My week began somewhat craptacularly and by midweek I was ready for comfort food. I offered my boys homemade pizza so while my more awesome half headed out for toppings I began the bread dough. I love bread making. I find the whole process extremely relaxing and rewarding.
I do not own a bread maker so before I embark on pizza for dinner I have to ensure I have a good 2 hours to spare.
Currently I am using the basic bread recipe on the back of the bread improver container. I’m pretty sure no Wallabies have been harmed in the making of their bread improver.
I also do not own a mixer so all my bread, from start to finish, is handmade.
Once I have mixed the ingredients I pull the dough together on a well floured table top and knead it for at least 10 minutes. If the boys are helping I split the dough 3 ways so they can knead the dough too. I like the fact that they can get as rough with it as they like and it is GOOD for the bread. I’m not so generous when I’m making scones!
After making bread a few times you can feel when the dough is becoming smooth and elastic. I always have lots of flour on hand to eliminate stickiness. If the boys are kneading too I rotate our lumps of dough so they get kneaded by each of us (and I know they’re evenly kneaded.)
Gather it together, put it back in the mixing bowl, cover it (I use a couple of tea towels) and leave it somewhere warm for about an hour. In summer this is easy (insanely I do most of my bread baking on summer evenings….) in winter on top of the oven is fine but I have found my dough rises perfectly in winter without any extra heating. Mind you I live no where near anywhere properly cold ( 15 degrees C is a cold day for us) so I’m pretty lucky.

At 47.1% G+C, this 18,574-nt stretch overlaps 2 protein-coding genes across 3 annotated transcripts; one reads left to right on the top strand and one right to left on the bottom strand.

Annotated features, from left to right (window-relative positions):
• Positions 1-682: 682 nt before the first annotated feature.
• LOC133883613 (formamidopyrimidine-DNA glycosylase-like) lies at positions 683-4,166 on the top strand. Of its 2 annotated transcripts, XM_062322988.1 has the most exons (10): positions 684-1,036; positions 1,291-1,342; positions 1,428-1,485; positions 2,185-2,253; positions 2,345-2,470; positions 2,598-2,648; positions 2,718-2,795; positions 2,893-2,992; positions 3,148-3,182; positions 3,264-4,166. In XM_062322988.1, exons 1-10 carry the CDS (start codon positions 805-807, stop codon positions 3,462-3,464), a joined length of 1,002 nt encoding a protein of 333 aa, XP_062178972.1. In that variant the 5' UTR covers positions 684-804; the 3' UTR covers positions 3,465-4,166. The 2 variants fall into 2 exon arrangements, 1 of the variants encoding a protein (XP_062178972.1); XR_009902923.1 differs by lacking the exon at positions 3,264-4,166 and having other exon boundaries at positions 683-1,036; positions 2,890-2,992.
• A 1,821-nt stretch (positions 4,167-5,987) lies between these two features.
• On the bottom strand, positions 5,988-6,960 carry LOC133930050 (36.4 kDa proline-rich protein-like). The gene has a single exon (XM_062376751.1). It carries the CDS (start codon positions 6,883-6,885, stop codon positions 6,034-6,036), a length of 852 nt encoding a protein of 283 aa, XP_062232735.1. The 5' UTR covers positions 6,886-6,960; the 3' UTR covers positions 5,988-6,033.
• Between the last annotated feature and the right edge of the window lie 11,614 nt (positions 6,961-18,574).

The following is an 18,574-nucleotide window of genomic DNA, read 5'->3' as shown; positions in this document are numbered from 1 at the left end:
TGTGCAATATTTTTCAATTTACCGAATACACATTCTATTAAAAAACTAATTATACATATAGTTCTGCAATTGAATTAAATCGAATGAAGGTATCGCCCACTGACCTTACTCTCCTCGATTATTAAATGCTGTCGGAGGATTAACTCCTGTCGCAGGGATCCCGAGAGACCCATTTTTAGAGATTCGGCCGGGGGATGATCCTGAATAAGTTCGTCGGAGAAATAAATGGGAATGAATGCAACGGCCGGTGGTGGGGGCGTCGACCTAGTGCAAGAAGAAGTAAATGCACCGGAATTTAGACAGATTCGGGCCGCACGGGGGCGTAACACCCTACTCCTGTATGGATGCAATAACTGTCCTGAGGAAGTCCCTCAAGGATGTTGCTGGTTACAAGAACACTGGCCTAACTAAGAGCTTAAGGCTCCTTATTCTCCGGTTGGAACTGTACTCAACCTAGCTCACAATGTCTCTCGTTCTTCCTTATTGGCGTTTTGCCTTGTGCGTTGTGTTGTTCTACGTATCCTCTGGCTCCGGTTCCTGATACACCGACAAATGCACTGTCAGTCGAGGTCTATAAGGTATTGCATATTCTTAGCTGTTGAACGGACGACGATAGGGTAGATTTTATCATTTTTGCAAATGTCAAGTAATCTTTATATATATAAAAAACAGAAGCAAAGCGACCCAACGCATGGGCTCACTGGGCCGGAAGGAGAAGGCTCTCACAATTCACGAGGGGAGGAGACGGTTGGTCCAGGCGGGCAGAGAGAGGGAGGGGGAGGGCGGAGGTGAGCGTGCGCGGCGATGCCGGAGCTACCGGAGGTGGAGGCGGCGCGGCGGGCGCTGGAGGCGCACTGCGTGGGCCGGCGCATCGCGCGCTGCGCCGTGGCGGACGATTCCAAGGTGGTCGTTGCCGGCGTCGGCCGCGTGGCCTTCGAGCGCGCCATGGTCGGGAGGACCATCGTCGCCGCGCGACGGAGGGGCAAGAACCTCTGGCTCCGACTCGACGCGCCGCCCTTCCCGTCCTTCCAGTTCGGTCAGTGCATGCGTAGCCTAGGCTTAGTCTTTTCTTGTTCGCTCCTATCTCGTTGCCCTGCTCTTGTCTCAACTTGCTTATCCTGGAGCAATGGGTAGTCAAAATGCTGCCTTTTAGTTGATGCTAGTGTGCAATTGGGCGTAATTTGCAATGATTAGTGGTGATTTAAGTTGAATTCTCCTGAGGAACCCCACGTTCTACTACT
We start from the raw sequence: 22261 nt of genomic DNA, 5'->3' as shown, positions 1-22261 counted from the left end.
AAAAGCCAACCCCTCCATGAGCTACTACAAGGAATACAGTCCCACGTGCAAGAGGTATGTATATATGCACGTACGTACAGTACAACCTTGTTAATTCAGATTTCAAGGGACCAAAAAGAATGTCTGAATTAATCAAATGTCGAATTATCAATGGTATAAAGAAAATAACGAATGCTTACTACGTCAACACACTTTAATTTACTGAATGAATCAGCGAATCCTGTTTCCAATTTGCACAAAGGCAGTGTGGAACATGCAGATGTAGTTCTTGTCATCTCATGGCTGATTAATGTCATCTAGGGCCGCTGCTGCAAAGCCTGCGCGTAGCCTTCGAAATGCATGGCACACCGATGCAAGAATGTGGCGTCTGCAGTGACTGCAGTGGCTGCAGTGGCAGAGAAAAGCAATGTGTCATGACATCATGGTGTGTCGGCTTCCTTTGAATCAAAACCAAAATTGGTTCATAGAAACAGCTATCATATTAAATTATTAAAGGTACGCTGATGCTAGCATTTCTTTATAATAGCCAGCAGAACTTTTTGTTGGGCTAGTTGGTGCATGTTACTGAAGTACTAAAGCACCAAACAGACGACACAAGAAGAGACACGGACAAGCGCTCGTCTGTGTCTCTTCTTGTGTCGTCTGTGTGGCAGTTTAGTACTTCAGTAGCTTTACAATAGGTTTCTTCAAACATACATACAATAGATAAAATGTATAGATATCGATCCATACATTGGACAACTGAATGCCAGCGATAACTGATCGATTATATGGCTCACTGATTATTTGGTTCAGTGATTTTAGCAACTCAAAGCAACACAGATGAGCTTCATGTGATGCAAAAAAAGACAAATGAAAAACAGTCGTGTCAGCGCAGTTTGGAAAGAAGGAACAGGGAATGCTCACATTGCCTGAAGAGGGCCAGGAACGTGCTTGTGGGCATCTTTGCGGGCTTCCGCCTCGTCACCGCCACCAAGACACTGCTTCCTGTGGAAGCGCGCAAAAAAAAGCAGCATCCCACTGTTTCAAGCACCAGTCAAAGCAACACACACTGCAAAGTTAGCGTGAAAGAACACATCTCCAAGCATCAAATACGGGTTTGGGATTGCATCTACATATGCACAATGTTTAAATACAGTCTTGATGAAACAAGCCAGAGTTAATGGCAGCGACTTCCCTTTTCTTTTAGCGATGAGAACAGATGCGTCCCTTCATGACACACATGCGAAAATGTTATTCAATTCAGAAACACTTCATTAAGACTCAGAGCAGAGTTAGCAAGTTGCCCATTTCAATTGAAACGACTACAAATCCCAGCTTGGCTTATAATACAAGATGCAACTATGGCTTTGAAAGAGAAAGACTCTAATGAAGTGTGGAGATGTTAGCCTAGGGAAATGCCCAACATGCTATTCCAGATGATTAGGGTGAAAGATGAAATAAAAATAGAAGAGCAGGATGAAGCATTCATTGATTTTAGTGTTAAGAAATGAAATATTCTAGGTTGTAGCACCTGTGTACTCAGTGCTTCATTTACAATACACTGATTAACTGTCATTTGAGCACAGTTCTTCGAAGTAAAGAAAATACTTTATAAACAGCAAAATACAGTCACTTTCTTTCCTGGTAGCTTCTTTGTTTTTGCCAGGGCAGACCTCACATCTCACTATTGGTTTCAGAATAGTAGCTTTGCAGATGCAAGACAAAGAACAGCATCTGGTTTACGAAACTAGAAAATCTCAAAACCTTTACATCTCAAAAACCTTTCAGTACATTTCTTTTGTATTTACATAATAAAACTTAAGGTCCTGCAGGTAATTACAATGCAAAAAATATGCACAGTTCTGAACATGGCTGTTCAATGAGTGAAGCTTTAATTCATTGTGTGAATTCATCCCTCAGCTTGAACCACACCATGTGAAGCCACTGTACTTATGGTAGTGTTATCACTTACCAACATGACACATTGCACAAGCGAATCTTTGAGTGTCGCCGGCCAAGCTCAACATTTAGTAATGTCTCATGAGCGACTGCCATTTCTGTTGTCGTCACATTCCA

Bashing down the dough is spectacular! Biff! Bash!! Boof!!
I divide it into eight pieces and roll them out. This takes a little patience as the dough is very elastic and is quite insistent on reverting back to a smaller size. I have not the spatial skills nor the hand eye coordination to flick, spin and stretch the dough like a professional pizza chef does but eventually I get a few reasonable size discs of dough….
Now I cover it again and leave it to rise for half an hour. Rising times are perfect for preparing pizza toppings. So after 30 mins you have everything you need for pizza….
Toppings are many and varied. I love roasted eggplant, pumpkin, capsicum and feta. This particular night the fridge presented bacon, capsicum, sweet potato, mushroom and tomato.
Here the boys took over and became artistic.
I had a craving for my favourite style of pizza, calzone, so after the boys had finished and their pizzas were in the oven ( about 20 minutes at 180 degrees C) I prepared my own.
I like pesto on my base but had to make do with tomato based pizza sauce.
I piled up all the toppings on one half of the dough ( I fry up the capsicum, mushroom and bacon first) then fold the dough over and seal the edges with water. Push together with your finger tips.
These little beauties go into the oven for about the same amount of time. Still haven’t worked out how to get a golden finish on them so they look a little anaemic but they are delish. Let them cool a little before you tackle them or your mouth will never forgive you!
Suffice to say this dough therapy wasn’t quite enough to sate me, I ended up baking more bread the following night for Friday’s morning tea at work…….